Fact: inspiration can come from anywhere. For our agency, one source is definitely Creative Mornings. A morning lecture series that brings together creatives from a variety of industries to discuss a common theme, it happens once a month in 177 cities around the globe. We’ll be posting a recap each month, so check back here or come join us!
A Quick Recap: An Outsider’s Perspective
This month’s global theme was Curiosity, and Philadelphia’s talk was led by Pete Woodall who talked about how his youthful curiosity led to the co-founding of Hidden City Daily, the online publication of Hidden City Philadelphia. Hidden City highlights the known and unknown places, buildings and landmarks in the city and explores Philly’s rich architectural and historical landscape.
Attributing his heightened sense of curiosity toward Philly to the fact that he didn’t grow up here, Woodall moved to the city during his adolescent years and believes that being an outsider allowed him to have a fresh perspective. This was coupled by the fact that due to growing up in the ’80s with lots of freedom and time, he and his friends ended up exploring abandoned buildings, climbing rooftops and going into subway tunnels for fun. In effect, he likened curiosity to a “social phenomenon” that he fostered while exploring the city with his friends.
One quote in particular summed up the sentiment of his lecture pretty well:
“The less you know, the more you can imagine.”
However, while he loved exploring the decaying, “post-apocalyptic” landscape of Philadelphia in his youth, Woodall didn’t start documenting his findings until he moved back to the city after living in San Francisco for 10 years. One of the first places he photographed was the Cramp Shipbuilding Machine and Turret Shop. Despite having always passed by it in his earlier years, he never set foot inside until that day, capturing the light pouring through the red painted glass window.
Taking that photo eventually evolved into a passion project: while his friend searched up the history of the buildings, he would take photographs and post them to his Flickr account. The Internet was a great platform to share his findings and also be inspired by others.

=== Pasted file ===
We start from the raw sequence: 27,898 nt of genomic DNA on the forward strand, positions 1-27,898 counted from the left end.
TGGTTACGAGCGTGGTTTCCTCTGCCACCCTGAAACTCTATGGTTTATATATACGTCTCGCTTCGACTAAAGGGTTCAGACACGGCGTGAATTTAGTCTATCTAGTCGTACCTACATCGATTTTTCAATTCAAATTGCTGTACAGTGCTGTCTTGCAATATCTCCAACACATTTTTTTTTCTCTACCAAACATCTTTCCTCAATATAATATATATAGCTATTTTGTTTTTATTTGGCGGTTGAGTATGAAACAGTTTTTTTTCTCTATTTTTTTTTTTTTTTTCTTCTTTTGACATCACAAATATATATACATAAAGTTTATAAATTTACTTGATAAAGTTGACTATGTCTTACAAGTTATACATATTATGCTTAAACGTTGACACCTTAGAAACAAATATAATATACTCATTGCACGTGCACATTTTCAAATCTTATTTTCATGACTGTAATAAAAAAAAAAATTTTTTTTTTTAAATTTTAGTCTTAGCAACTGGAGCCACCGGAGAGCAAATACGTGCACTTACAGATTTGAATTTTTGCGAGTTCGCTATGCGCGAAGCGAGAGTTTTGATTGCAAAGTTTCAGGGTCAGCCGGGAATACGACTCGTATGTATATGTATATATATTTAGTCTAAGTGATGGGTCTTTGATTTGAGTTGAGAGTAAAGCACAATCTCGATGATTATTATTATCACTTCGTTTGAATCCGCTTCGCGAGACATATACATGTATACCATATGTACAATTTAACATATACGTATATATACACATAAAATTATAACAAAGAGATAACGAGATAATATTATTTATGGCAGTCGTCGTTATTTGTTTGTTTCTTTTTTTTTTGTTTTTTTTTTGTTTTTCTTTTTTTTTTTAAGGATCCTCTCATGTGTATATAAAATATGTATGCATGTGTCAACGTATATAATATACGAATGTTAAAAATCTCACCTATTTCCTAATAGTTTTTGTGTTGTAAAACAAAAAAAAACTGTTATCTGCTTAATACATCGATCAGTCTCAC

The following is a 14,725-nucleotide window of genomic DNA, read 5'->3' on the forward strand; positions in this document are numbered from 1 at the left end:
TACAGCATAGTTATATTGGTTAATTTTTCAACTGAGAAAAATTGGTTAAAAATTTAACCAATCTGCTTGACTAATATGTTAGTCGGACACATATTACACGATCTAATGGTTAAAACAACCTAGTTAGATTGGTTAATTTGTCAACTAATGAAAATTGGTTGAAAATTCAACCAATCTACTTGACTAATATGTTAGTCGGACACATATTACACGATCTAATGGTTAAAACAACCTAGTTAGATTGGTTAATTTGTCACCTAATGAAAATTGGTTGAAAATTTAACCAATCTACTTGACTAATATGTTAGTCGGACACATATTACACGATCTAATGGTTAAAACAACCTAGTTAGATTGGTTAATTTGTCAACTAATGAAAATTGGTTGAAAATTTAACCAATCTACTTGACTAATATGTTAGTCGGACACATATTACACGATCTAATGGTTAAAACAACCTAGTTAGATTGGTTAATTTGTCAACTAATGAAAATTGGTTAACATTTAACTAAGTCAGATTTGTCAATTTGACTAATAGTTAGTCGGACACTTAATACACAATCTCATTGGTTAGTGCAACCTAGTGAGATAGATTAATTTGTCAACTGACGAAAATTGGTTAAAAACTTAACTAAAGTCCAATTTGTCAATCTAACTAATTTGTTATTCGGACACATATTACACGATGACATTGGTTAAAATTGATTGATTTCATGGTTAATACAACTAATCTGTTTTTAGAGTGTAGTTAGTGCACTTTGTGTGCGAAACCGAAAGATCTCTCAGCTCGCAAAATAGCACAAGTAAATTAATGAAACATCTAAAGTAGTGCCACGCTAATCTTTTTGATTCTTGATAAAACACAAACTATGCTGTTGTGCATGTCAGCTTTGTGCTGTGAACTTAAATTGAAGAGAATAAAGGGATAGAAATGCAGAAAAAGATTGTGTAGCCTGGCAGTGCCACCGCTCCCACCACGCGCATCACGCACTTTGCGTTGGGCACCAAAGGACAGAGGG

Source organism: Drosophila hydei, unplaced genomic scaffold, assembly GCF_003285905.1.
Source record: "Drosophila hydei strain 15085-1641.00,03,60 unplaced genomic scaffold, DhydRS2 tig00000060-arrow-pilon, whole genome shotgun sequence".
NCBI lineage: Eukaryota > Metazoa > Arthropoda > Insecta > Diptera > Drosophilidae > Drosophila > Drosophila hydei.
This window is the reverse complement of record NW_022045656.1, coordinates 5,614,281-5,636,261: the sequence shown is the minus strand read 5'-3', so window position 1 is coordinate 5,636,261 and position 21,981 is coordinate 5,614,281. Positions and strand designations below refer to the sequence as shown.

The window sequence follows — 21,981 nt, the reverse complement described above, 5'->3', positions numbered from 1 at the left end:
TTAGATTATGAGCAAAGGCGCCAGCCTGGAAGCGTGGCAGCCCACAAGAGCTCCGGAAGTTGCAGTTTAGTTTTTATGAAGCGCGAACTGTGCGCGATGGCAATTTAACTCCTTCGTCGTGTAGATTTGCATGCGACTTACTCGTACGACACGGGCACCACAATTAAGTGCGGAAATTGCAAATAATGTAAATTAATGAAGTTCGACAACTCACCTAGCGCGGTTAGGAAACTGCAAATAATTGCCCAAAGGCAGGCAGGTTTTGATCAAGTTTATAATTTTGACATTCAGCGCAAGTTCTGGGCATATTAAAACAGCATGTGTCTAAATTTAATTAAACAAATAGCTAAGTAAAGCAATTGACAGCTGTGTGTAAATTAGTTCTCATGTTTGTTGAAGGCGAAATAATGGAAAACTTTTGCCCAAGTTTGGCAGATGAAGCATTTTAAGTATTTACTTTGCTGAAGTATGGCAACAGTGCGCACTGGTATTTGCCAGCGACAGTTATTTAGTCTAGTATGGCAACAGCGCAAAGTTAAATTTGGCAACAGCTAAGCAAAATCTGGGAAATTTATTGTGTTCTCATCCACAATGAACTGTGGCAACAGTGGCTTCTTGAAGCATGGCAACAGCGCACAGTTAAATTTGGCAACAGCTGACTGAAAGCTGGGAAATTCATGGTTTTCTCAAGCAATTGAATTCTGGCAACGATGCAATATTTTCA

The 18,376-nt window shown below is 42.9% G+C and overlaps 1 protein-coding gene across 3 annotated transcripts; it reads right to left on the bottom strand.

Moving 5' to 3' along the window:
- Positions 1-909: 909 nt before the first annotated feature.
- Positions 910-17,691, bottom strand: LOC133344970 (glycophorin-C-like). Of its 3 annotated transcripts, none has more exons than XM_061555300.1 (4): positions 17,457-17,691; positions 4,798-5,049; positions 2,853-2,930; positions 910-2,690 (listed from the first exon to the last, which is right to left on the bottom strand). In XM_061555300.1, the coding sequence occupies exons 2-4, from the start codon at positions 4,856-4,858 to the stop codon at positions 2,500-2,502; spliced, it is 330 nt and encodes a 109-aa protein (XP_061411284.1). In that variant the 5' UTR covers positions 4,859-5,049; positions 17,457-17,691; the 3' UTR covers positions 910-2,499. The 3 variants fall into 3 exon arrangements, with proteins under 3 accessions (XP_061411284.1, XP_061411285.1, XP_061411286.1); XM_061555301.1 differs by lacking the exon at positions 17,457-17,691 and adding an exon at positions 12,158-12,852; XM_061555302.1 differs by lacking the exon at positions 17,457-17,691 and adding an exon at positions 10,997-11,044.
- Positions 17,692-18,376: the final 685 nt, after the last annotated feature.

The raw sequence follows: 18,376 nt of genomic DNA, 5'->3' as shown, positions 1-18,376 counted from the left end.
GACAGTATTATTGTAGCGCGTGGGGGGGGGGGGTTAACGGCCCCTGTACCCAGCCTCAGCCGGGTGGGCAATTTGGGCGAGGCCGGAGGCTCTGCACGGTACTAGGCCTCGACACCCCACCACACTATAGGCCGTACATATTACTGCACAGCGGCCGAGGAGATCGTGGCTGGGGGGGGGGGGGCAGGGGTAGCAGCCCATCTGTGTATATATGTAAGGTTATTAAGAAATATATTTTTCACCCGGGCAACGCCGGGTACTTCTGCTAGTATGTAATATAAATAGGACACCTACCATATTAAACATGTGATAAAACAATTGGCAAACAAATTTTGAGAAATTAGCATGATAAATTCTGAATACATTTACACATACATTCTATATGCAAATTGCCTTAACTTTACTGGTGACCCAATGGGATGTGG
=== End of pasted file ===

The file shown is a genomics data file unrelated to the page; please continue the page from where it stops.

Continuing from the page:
However, Woodall did raise the question of whether the pervasiveness of social media and photographic documentation has overexposed its subjects or taken away from the novelty of the experience, resulting in the paradoxical nature of urban exploration: in revealing a hidden place, you are also to an extent taking its secrets away. Nevertheless, he conveyed that he still finds joy in the serendipity of exploring Philly and the chance encounters he’d have. Case in point: being kicked out of a building by a man with a very large machete.
Balancing the Old With the New
Like Woodall, I did not grow up in Philadelphia. A New Jersey native who moved here for college, I’ve been in Philly for the past six years. The city also felt very new and foreign to me at first, but I’ve grown to love it. However, in my time here, I’ve also seen how much the city’s landscape has changed and continues to change—sometimes for better, sometimes for worse. Many of the buildings that Woodall explored in his youth have either been renovated, restored or demolished in order to build something new and with that, there are many mixed implications and feelings.
Here’s what’s left of the historic Royal Theater on South Street, one of Philadelphia’s very first African American owned and operated theaters. The facade is being preserved because @presalliancephl holds an easement on it. Demolition of the rest was OKed by the City and is now but a fleeting memory. Keep your eyes peeled for another comical facadectomy. The design for what will fill the lot looks like it belongs in a suburban strip mall. #blackhistory #worldheritagecity #historicpreservation #thisplacematters #cinematreasures #demolitionphilly
The truth is change is not always easy, but one of the things I love about Philly is seeing the blend of old and new: the cobblestone streets and landmarks in Old City, the industrial warehouses and factories by the Delaware River, the modern skyscrapers in Center City and the art deco remnants of theaters and buildings sprinkled throughout. In fact, our agency is located in the historic Cast Iron Building on 7th and Arch. Once part of the famous Lit Brothers department store, its beautiful Victorian facade still stands today.
Like that of most cities, the narrative of Philadelphia is told through its history, architecture, people, art and more. Exciting and new things are happening, but I hope the city can still stay true to her roots as well. As for me, I hope to take note from Woodall and look more closely at the nooks and crannies of this vibrant city—and of course, to be constantly curious in anything I do.